ACP Letter to Irish Bishops

Co Mayo

9thNov 2018


Dear Bishops,

We write in the aftermath of the visit of Pope Francis.

It was a strange few days. On the one hand, the palpable delight of so many in the visit of Pope Francis and the lift it has given to the Irish Church. On the other, a sinking feeling that the visit and the expectations it generated were dominated by an unexpected, though not unpredicted, focus on the sexual abuse issue.

What surprised and upset so many (not just Catholics but priests and bishops too) was the virulence of the negative commentary and the lack of engagement of so many Catholics with the visit.

The conclusion, we believe, is that the papal visit was a stunning reminder that the Catholic Church in Ireland is now in a different place and the challenges deserve and demand our unremitting focus on the reforms proposed by Pope Francis.

We believe that the day is long gone – and the papal visit was yet another reminder – when we can indulge the luxury as a Church of pretending that it’s enough to just keep doing what we’re doing and that somehow we’ll turn some mythical corner when all will be well again.

We believe that unless we are prepared as a Church to face up to the compelling need to make difficult decisions, using the ‘synodal’ approach that Pope Francis employs and recommends, then we will have missed the tide of the present moment and our Church will become more and more peripheral in the lives of more and more Catholics and less and less credible in our society.

We believe that the present downward momentum is obvious and requires an immediate focus of resources and personnel on fundamental issues as well as a level of seriousness that demands more than a formal ‘ticking of a box’.

For that reason, while we welcome the invitation extended by Archbishops Eamon Martin and Diarmuid Martin at our last meeting, we believe that – in deference to the critical situation in which we find ourselves – more is needed in terms of a committed and realistic engagement with the Irish bishops than what has been delivered so far.

It’s clear to everyone now that we are at crisis point, entering a post-Catholic Ireland. We believe the key question is: Will the Catholic Church become a ‘culturally irrelevant minority’, or can it take the road of renewal and reform that Pope Francis is pointing out, with space for open debate and consultation? Will we take ‘this path of synodality which’ he writes, ‘God expects of the Church in the third millennium?’ In these critical times we cannot afford to turn a deaf ear to the plea of Pope Francis.

In your letter following your March 2018 plenary meeting, you state that ‘the Episcopal Conference is open to continued constructive engagement with the ACP’. We are very happy to co-operate with that engagement, though we are anxious that as well as being ‘constructive’ any engagement would also be realistic, ongoing, coherent in terms of time-scale and commitment and, above all, that it would engage with key critical issues.

What we can’t afford to do is to do nothing. And there is much we can do. For example, the Irish Bishops could convene a National Assembly to discuss ‘The Reform and Renewal of the Catholic Church in Ireland’, at which all groups could be represented, including the disaffected and the young. In preparation for such a national event, individual dioceses could convene diocesan and parish assemblies. And there are other options that could be explored, like some of the interesting listening processes in individual dioceses at present.

This is not a time for wringing our hands in frustration or for sitting on our hands in despair. We need to talk. We need to work together. We need to stop deferring decisions that need to be made now. We need to focus our resources and personnel on dealing with the reality of unease, discouragement and disenchantment on the ground in parishes and dioceses. In short, we need to set in train a process of discussion and debate that is open, credible, respectful of all views, confident in its endeavour, bold in its range, serious in its intent, at once prophetic and pragmatic, taking advantage of the deep faith, the good-will and the individual and communal resources we can still draw on as a Church.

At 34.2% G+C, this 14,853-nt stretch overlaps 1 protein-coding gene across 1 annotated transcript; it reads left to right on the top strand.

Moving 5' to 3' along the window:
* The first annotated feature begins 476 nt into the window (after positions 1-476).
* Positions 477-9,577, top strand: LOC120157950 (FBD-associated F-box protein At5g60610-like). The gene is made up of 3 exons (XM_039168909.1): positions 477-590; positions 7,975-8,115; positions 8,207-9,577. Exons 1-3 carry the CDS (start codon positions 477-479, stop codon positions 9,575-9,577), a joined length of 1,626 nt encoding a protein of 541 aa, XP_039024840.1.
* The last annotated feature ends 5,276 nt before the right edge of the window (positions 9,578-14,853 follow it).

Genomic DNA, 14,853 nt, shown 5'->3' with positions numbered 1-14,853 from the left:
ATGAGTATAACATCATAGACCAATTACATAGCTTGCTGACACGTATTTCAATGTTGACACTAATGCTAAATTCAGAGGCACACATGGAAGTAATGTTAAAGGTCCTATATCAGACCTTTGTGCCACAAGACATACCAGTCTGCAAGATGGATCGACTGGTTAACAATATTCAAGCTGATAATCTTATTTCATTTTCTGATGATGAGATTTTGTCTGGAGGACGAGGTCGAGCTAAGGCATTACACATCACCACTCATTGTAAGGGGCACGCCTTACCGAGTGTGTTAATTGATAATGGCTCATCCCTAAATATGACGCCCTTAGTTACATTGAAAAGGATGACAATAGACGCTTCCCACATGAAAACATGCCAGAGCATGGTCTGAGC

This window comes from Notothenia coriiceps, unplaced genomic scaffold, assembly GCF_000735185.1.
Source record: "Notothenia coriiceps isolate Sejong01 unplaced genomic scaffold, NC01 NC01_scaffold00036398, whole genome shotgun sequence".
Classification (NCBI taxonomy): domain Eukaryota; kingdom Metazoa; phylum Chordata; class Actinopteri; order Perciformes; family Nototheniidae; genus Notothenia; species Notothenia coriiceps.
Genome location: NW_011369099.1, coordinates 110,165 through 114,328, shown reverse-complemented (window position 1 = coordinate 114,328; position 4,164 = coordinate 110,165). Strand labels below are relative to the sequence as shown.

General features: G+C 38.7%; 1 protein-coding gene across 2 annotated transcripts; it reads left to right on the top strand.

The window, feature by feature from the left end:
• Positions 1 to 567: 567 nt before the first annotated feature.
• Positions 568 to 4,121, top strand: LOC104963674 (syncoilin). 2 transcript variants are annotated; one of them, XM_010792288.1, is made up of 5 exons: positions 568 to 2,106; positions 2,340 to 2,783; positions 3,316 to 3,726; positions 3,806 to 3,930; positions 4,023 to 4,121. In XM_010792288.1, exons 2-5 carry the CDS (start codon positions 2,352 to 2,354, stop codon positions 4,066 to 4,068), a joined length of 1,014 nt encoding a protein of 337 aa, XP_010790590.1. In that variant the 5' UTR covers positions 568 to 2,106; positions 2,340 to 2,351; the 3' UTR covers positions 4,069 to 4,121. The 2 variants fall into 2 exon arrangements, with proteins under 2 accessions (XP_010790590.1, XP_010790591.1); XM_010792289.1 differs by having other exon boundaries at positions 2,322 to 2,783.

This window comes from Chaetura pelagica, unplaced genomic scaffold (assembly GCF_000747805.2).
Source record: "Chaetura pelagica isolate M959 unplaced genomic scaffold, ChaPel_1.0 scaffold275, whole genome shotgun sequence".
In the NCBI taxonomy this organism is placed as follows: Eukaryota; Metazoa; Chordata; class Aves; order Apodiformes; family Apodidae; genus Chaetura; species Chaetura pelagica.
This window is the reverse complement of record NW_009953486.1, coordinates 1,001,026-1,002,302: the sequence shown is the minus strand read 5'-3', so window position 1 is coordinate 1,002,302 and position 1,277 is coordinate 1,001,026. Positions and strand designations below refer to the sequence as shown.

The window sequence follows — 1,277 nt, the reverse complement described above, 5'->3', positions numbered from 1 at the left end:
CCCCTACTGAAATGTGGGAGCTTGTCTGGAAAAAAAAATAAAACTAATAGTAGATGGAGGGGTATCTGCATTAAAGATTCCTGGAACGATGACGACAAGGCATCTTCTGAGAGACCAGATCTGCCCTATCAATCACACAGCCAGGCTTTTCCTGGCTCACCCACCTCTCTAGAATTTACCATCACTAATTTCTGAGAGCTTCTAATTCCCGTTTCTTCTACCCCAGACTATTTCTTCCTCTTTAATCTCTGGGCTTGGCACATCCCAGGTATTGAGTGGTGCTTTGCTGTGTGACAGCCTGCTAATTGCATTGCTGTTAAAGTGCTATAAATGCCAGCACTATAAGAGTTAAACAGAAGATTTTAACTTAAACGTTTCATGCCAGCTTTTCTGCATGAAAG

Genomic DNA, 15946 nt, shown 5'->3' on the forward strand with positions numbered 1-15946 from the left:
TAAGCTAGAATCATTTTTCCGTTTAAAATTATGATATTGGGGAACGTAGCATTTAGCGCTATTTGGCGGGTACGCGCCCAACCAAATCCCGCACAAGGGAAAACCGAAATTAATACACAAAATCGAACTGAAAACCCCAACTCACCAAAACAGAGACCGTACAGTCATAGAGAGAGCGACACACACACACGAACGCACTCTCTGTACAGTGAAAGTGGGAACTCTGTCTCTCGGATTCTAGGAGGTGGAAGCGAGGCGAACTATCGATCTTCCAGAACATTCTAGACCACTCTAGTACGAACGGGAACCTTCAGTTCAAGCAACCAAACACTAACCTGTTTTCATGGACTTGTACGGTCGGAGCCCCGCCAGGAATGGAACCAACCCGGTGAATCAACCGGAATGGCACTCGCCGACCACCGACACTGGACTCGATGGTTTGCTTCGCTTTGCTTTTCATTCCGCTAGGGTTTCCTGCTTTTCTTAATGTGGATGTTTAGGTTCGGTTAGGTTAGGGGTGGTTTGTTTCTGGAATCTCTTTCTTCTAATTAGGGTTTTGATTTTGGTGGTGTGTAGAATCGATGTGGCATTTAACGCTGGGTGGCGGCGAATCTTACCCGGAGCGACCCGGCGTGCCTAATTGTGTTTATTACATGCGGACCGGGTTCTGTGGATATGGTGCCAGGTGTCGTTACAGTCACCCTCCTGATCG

The ACP urgently appeals to the Irish Bishops to engage with both the crisis in the Irish Church and the promise offered by the reforms of Pope Francis by leading the renewal of Catholic life in parish, diocese and country. We are all in this together. We need to act together. We need to act now.

Yours sincerely


(Rev) Brendan Hoban
on behalf of the ACP Leadership (Tim Hazelwood, Gerry O’Connor, Roy Donovan).




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  1. John Farrelly says:

    Congratulations on a most welcome and timely letter which I think articulates the current state of affairs and the growing urgency for needed action very well.

    I hope it is given the attention that it needs by the Bishops and that their prayerful deliberations on the content will bear fruit in the convening of the parochial, diocesan and national synodal type assemblies you suggest.
    My God bless your efforts.

  2. Sean O'Conaill says:

    “It’s clear to everyone now that we are at crisis point, entering a post-Catholic Ireland.”

    Huh? With 78.8 percent of the population claiming a Catholic identity in the 2016 Census?

    How exactly did the ACP arrive at this formulation of the issue? By concluding that if Catholic clergy are disappearing, Catholicism must also be?

    That is far from the interpretation of wise clerics such as Des O’Donnell OMI. It was Christendom, not Jesus, that gave Catholicism the cultic priesthood. Catholicism, post Christendom, is rethinking ‘priesthood’. The ACP needs to catch up!

  3. Sean O'Conaill says:

    “… we are entering a post-Catholic Ireland… will the Catholic Church become a culturally irrelevant minority?”

    Could we have clarity please, on how exactly the ACP defines the ‘Irish Catholic Church’?

    In particular does the ACP include an unknown number of Irish people who, while declaring themselves ‘Catholic’ (78.8 percent of the population of the Republic of Ireland in the 2016 state census) are alienated (for whatever reason) from those religious practices that make church-going a defining characteristic (for some) of membership of a church?

    Given (i) the wave-upon-wave of alienating events occurring since 1992 in the Catholic Church in Ireland, (ii) the studied indifference of the Irish Bishops’ Conference to the obvious questions that arise from this, and (iii) the continuing absence of any sign whatsoever that this alienation will be researched by the same Conference, would it not be far safer to believe that most of those who call themselves Catholic in Ireland are in fact still members of the Irish Catholic Church, and would be practising members of it if it was competently led?